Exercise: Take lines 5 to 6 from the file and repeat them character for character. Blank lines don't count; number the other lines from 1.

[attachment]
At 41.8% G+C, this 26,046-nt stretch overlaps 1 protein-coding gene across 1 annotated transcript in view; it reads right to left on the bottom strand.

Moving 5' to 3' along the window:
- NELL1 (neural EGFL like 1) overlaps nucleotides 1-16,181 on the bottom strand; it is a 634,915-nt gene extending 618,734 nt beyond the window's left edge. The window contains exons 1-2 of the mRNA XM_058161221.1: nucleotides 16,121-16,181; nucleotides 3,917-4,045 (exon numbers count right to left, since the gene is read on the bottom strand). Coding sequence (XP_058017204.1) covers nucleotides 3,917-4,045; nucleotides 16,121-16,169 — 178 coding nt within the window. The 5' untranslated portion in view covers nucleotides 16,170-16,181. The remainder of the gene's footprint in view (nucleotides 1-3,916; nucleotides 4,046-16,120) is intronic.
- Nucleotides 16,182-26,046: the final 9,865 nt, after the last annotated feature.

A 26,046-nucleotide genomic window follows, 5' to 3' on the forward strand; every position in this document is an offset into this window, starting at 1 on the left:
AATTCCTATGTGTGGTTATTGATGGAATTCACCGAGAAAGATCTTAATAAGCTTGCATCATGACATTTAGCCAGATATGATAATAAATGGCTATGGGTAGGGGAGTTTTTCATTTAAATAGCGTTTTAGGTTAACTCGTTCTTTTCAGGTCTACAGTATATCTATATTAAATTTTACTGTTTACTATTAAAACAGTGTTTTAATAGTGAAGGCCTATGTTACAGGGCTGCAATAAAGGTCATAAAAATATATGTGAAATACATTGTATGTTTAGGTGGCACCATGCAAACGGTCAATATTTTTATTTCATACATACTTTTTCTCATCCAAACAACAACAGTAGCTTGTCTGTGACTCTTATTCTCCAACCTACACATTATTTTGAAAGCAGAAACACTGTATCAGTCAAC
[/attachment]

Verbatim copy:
A 26,046-nucleotide genomic window follows, 5' to 3' on the forward strand; every position in this document is an offset into this window, starting at 1 on the left:
AATTCCTATGTGTGGTTATTGATGGAATTCACCGAGAAAGATCTTAATAAGCTTGCATCATGACATTTAGCCAGATATGATAATAAATGGCTATGGGTAGGGGAGTTTTTCATTTAAATAGCGTTTTAGGTTAACTCGTTCTTTTCAGGTCTACAGTATATCTATATTAAATTTTACTGTTTACTATTAAAACAGTGTTTTAATAGTGAAGGCCTATGTTACAGGGCTGCAATAAAGGTCATAAAAATATATGTGAAATACATTGTATGTTTAGGTGGCACCATGCAAACGGTCAATATTTTTATTTCATACATACTTTTTCTCATCCAAACAACAACAGTAGCTTGTCTGTGACTCTTATTCTCCAACCTACACATTATTTTGAAAGCAGAAACACTGTATCAGTCAAC